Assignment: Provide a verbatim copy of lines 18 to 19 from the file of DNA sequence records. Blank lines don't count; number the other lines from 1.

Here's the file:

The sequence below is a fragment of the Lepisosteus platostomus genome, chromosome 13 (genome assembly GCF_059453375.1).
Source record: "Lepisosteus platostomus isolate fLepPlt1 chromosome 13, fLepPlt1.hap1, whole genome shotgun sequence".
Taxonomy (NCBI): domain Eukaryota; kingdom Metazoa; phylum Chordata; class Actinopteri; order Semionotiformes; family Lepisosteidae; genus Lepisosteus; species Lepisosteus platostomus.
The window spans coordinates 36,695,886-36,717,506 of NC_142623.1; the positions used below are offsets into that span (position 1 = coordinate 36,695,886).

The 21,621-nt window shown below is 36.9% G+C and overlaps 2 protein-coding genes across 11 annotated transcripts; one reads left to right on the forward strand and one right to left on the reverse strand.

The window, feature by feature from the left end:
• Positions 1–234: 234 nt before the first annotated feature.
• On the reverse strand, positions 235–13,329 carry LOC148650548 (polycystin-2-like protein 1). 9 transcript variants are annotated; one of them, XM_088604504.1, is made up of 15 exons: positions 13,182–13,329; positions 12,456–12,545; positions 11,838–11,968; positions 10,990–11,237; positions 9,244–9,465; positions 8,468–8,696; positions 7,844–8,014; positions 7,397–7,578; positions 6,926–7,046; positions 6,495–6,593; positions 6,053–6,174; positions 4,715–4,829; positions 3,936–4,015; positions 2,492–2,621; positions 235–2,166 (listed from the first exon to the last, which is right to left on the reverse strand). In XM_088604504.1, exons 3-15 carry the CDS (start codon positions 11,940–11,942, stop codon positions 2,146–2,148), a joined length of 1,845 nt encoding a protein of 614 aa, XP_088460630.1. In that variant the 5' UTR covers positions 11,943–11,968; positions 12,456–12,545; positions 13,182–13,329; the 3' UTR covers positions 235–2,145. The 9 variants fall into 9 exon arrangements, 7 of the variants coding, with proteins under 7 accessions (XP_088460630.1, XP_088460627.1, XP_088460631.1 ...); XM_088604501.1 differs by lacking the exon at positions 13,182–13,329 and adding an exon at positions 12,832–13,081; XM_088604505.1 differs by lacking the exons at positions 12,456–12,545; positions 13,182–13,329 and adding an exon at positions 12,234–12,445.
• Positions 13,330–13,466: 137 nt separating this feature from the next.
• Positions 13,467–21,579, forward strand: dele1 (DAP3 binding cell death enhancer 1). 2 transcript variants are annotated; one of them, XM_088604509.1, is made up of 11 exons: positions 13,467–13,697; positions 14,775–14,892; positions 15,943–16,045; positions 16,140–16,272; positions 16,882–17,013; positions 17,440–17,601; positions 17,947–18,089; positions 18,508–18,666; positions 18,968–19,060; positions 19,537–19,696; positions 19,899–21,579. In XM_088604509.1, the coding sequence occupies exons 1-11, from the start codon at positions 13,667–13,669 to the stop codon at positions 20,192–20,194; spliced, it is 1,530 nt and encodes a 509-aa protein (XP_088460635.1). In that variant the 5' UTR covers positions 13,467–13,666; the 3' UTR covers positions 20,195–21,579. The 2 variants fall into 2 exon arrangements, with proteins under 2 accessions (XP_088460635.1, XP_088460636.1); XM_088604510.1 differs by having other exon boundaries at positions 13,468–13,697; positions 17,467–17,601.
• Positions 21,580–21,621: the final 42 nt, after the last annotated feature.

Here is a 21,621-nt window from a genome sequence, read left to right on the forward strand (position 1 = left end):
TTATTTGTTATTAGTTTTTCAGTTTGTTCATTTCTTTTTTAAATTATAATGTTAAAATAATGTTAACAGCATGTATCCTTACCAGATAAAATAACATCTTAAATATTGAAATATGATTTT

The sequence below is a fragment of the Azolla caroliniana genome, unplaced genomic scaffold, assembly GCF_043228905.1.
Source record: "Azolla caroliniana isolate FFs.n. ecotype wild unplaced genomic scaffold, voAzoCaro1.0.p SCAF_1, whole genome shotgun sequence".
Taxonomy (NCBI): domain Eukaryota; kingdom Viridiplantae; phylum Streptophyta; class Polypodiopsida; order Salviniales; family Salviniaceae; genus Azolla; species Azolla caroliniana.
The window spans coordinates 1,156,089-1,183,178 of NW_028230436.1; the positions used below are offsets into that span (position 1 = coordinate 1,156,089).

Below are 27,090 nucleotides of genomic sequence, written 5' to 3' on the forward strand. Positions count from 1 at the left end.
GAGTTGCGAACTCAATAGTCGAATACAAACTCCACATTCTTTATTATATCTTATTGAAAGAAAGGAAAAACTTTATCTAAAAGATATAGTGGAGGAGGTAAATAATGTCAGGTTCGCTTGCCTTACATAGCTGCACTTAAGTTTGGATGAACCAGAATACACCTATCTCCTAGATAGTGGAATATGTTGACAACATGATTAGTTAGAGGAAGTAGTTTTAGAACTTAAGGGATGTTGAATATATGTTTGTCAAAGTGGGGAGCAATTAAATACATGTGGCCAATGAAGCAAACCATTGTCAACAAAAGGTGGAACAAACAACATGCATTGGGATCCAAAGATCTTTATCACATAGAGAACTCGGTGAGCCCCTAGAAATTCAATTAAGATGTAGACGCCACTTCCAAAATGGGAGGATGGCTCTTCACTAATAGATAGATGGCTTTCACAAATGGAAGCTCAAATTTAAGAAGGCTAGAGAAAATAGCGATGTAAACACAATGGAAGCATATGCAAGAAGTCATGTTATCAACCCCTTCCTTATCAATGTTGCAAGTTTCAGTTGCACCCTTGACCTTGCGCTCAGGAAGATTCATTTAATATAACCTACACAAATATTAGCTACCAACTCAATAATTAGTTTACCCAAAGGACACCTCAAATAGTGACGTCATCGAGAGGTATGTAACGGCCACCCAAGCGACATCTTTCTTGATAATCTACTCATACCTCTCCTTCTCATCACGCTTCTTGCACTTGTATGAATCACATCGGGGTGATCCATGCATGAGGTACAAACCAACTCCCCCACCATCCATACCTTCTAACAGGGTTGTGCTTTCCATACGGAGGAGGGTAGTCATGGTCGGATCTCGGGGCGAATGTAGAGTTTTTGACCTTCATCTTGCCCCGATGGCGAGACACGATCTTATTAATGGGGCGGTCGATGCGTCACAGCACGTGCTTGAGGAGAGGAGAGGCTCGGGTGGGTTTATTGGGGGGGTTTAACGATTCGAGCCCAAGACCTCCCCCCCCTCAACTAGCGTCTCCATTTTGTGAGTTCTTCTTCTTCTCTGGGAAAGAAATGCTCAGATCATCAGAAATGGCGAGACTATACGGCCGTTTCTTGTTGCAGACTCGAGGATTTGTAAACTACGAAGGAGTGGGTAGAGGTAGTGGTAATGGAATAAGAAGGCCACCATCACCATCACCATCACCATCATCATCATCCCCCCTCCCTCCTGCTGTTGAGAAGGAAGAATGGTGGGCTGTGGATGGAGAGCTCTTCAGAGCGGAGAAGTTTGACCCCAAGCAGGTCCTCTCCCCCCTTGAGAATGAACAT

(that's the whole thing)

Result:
Below are 27,090 nucleotides of genomic sequence, written 5' to 3' on the forward strand. Positions count from 1 at the left end.
GAGTTGCGAACTCAATAGTCGAATACAAACTCCACATTCTTTATTATATCTTATTGAAAGAAAGGAAAAACTTTATCTAAAAGATATAGTGGAGGAGGTAAATAATGTCAGGTTCGCTTGCCTTACATAGCTGCACTTAAGTTTGGATGAACCAGAATACACCTATCTCCTAGATAGTGGAATATGTTGACAACATGATTAGTTAGAGGAAGTAGTTTTAGAACTTAAGGGATGTTGAATATATGTTTGTCAAAGTGGGGAGCAATTAAATACATGTGGCCAATGAAGCAAACCATTGTCAACAAAAGGTGGAACAAACAACATGCATTGGGATCCAAAGATCTTTATCACATAGAGAACTCGGTGAGCCCCTAGAAATTCAATTAAGATGTAGACGCCACTTCCAAAATGGGAGGATGGCTCTTCACTAATAGATAGATGGCTTTCACAAATGGAAGCTCAAATTTAAGAAGGCTAGAGAAAATAGCGATGTAAACACAATGGAAGCATATGCAAGAAGTCATGTTATCAACCCCTTCCTTATCAATGTTGCAAGTTTCAGTTGCACCCTTGACCTTGCGCTCAGGAAGATTCATTTAATATAACCTACACAAATATTAGCTACCAACTCAATAATTAGTTTACCCAAAGGACACCTCAAATAGTGACGTCATCGAGAGGTATGTAACGGCCACCCAAGCGACATCTTTCTTGATAATCTACTCATACCTCTCCTTCTCATCACGCTTCTTGCACTTGTATGAATCACATCGGGGTGATCCATGCATGAGGTACAAACCAACTCCCCCACCATCCATACCTTCTAACAGGGTTGTGCTTTCCATACGGAGGAGGGTAGTCATGGTCGGATCTCGGGGCGAATGTAGAGTTTTTGACCTTCATCTTGCCCCGATGGCGAGACACGATCTTATTAATGGGGCGGTCGATGCGTCACAGCACGTGCTTGAGGAGAGGAGAGGCTCGGGTGGGTTTATTGGGGGGGTTTAACGATTCGAGCCCAAGACCTCCCCCCCCTCAACTAGCGTCTCCATTTTGTGAGTTCTTCTTCTTCTCTGGGAAAGAAATGCTCAGATCATCAGAAATGGCGAGACTATACGGCCGTTTCTTGTTGCAGACTCGAGGATTTGTAAACTACGAAGGAGTGGGTAGAGGTAGTGGTAATGGAATAAGAAGGCCACCATCACCATCACCATCACCATCATCATCATCCCCCCTCCCTCCTGCTGTTGAGAAGGAAGAATGGTGGGCTGTGGATGGAGAGCTCTTCAGAGCGGAGAAGTTTGACCCCAAGCAGGTCCTCTCCCCCCTTGAGAATGAACAT